(By Deb Lindsey/For The Washington Post)

For two decades,  Ellie Herman was a writer/producer for television shows including “The Riches,” “Desperate Housewives,” “Chicago Hope” and “Newhart.” Her fiction has appeared in literary journals, among them The Massachusetts Review, The Missouri Review and the O.Henry Awards Collection. In 2007, she decided, “on an impulse,” she wrote, to become an English teacher and got a job at a South Los Angeles charter school that was 97 percent Latino and where 96 percent of the students lived below the poverty line. She taught drama, creative writing, English 11 and 9th grade Composition at a charter high school in South Los Angeles until 2013,  when she decided to stop teaching and spend a year visiting classrooms and learning from other teachers. She is chronicling the lessons she is learning on her blog, Gatsby in L.A., where the following post appeared. I’ll be posting more work from her soon.


By Ellie Herman

I recently sat in on a class in which none of the students had done the reading. It was an 11th grade English class; they were reading a fat canonical American novel, maybe 350 pages long. And none of them had read it—at least not the chapter they were supposed to have read the night before.

The teacher, a smart, dedicated older man, stood in front of the class trying to lead a class discussion. Crickets.

As the teacher stood lobbing question after question, the kids sat at their desks making eye contact with no one, shifting uneasily in their seats and waiting for the time to pass so they could leave.

Reader, I’ve been there. Maybe not in a situation where all of my students didn’t do the reading, but often when a very substantial number did not, a situation that would inevitably put me into a panic of misery, shame and frustration. What should I have done? What was I doing wrong? If the kids didn’t read the book, how could they write an essay that meant anything?

So as I sat in the back of that incredibly awkward class, I emailed a friend of mine who teaches in South L.A., one of the best English teachers I know, asking her what percentage of her students usually did the reading. “Half,” she emailed back. “Less if the reading is especially challenging.”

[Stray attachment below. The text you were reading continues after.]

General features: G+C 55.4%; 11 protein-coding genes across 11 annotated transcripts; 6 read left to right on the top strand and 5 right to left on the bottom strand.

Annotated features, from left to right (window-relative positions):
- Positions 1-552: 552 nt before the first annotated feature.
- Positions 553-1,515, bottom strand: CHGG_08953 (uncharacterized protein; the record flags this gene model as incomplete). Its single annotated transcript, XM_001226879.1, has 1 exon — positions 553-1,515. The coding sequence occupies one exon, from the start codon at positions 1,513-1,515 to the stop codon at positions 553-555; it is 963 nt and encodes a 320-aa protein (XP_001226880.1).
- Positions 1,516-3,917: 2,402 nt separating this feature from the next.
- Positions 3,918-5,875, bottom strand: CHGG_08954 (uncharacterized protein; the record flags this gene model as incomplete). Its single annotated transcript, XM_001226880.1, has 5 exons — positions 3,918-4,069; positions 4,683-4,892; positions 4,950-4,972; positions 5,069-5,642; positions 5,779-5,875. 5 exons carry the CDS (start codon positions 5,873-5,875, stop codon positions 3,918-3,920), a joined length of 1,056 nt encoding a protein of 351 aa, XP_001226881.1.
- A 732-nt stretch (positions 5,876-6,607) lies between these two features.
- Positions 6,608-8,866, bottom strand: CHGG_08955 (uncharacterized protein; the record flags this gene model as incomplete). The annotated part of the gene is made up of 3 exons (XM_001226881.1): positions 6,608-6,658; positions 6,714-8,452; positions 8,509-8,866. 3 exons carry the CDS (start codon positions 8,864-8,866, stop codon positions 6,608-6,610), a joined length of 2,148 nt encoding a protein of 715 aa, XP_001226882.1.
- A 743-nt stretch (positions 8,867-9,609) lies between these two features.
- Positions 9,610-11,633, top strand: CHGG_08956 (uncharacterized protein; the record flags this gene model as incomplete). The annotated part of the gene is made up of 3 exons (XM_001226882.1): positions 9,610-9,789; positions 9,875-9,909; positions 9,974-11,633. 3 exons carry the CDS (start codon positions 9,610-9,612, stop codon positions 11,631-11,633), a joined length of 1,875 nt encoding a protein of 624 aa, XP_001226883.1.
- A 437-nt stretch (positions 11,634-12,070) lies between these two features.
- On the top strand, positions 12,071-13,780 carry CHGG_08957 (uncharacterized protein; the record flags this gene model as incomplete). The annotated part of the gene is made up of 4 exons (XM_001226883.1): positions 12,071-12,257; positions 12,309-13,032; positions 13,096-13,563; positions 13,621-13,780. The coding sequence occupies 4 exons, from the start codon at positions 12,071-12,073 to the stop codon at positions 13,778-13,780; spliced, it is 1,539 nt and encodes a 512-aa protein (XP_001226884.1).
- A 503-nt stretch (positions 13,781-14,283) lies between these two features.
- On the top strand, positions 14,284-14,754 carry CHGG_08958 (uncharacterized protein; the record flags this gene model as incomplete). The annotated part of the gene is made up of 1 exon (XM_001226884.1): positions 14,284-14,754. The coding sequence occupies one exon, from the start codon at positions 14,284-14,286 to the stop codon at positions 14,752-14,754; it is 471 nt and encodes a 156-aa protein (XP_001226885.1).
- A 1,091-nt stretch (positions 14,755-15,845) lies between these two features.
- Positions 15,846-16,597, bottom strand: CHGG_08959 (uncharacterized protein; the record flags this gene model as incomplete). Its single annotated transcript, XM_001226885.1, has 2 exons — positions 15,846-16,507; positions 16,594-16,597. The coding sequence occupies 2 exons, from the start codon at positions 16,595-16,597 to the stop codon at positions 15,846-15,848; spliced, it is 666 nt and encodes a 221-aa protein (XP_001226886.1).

I recently asked another friend, an exceptionally dedicated and motivated English teacher, how many of her 35 students in the class I’m watching probably did the reading every night. She thought a moment, counting in her head. “About nine,” she said finally.

Here’s something I’ve seen over and over and have personally experienced: if you teach in a community where kids didn’t get the enrichment of preschool, may have attended terrible elementary schools, may have stressful or chaotic home lives and often live in very crowded situations where they have no space to themselves and sometimes have to babysit or work after school—in other words, a substantial percentage of Los Angeles Unified School District students—a large number of students are reading far below grade level and often do not read the book you are supposed to be reading.

I’m not saying this as a judgment, though people outside the classroom often express this observation as a judgment, usually on the teacher, though often on the students and their families as well. I’m saying it as a situation I’ve observed over and over, an abyss of non-reading that’s glossed over in our national conversation about standards, which presumes that kids are not learning because the teacher is not holding standards high enough or using the right teaching methods.

But the situation on the ground is that many kids are coming into high school with very low reading levels that make meeting those standards close to impossible with the time and resources provided no matter how excellent the teacher is.  I recently sat in an 11th grade classroom where none of the students could define the word “entertainment” (or was willing to try and risk being wrong). How many hours will it take to get those kids up to grade level, or even able to read the books we ask teachers to assign? Is an hour and a half three times a week except in summer and over vacations really going to be enough?